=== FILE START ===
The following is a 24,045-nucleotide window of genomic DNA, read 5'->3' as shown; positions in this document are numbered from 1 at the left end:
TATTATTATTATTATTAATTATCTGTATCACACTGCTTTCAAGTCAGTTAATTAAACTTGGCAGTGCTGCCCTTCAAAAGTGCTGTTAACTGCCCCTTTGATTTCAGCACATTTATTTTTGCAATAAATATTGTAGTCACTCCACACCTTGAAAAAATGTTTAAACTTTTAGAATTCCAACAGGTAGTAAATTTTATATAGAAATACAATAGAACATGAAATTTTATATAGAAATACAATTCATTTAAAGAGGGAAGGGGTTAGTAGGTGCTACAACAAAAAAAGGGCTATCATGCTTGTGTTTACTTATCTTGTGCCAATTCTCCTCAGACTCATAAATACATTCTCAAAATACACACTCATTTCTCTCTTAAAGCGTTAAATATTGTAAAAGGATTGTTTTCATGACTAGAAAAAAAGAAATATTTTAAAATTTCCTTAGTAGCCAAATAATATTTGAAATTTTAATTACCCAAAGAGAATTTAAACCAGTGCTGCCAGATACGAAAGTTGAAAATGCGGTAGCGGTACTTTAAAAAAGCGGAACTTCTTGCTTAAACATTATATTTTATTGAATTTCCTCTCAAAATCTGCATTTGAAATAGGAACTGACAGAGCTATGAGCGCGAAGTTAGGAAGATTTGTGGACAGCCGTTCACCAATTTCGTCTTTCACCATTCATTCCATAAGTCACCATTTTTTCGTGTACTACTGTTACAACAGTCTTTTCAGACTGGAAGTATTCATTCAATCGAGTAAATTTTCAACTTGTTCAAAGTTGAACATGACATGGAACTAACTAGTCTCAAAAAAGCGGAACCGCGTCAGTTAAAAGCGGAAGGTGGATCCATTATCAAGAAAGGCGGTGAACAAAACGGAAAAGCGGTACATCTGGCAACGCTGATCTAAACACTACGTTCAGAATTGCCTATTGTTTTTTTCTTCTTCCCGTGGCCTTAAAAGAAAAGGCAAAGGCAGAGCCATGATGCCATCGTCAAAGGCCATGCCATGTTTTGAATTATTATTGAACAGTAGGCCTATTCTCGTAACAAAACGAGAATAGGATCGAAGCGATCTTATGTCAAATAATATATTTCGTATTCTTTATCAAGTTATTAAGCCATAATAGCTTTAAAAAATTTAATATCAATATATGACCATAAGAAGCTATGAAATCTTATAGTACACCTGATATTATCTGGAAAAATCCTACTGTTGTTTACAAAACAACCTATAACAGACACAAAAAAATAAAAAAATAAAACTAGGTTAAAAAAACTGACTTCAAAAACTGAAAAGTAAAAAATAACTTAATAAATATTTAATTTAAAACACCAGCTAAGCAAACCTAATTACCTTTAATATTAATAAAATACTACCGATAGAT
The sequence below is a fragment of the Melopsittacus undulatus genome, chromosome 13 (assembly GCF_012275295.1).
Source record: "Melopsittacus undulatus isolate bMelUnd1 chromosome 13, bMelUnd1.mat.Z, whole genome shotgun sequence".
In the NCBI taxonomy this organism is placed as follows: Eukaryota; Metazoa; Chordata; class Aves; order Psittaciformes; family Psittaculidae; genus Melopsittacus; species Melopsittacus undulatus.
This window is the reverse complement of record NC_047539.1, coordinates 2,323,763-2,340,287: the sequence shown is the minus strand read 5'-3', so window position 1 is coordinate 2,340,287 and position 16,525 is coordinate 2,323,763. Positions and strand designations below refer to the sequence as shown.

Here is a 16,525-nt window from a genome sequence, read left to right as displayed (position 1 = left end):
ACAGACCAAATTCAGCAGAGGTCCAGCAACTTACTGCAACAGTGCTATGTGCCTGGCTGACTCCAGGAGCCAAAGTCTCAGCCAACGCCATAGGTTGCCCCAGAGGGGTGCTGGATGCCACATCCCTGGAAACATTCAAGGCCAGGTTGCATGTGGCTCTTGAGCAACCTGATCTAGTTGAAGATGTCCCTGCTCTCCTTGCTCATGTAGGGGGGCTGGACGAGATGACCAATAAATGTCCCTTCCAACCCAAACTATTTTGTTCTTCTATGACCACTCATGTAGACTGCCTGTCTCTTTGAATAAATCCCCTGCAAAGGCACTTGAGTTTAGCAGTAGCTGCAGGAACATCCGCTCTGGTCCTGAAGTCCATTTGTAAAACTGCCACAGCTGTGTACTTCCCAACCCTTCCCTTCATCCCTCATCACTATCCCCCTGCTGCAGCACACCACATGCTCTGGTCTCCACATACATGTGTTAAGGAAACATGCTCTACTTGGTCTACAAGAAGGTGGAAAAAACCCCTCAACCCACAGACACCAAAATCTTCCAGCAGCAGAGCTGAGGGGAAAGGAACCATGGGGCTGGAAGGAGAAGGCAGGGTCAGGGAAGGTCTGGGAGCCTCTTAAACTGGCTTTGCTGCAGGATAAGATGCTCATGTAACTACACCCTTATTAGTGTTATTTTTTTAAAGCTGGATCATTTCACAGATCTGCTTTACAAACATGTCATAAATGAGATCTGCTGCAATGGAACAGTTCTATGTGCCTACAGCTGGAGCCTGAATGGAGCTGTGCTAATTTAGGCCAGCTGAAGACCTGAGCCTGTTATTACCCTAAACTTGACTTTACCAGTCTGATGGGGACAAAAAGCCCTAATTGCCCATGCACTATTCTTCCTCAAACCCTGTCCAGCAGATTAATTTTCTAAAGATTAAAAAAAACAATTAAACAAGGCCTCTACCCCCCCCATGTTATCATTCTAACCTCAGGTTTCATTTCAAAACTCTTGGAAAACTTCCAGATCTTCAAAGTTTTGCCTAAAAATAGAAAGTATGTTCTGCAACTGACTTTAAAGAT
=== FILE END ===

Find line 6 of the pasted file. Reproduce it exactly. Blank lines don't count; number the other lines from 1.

This window is the reverse complement of record NC_047539.1, coordinates 2,323,763-2,340,287: the sequence shown is the minus strand read 5'-3', so window position 1 is coordinate 2,340,287 and position 16,525 is coordinate 2,323,763. Positions and strand designations below refer to the sequence as shown.